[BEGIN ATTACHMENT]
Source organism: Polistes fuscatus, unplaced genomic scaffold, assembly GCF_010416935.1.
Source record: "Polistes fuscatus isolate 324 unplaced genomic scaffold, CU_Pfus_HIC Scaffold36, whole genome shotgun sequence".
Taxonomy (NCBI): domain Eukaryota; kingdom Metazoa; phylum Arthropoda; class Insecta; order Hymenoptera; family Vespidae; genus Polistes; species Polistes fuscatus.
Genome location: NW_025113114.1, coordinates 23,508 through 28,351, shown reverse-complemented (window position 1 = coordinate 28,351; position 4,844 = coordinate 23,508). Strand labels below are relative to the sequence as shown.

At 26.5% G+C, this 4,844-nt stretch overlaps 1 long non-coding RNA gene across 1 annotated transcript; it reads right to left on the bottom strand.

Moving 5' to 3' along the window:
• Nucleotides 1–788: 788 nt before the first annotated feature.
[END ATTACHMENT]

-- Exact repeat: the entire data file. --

Source organism: Polistes fuscatus, unplaced genomic scaffold, assembly GCF_010416935.1.
Source record: "Polistes fuscatus isolate 324 unplaced genomic scaffold, CU_Pfus_HIC Scaffold36, whole genome shotgun sequence".
Taxonomy (NCBI): domain Eukaryota; kingdom Metazoa; phylum Arthropoda; class Insecta; order Hymenoptera; family Vespidae; genus Polistes; species Polistes fuscatus.
Genome location: NW_025113114.1, coordinates 23,508 through 28,351, shown reverse-complemented (window position 1 = coordinate 28,351; position 4,844 = coordinate 23,508). Strand labels below are relative to the sequence as shown.

At 26.5% G+C, this 4,844-nt stretch overlaps 1 long non-coding RNA gene across 1 annotated transcript; it reads right to left on the bottom strand.

Moving 5' to 3' along the window:
• Nucleotides 1–788: 788 nt before the first annotated feature.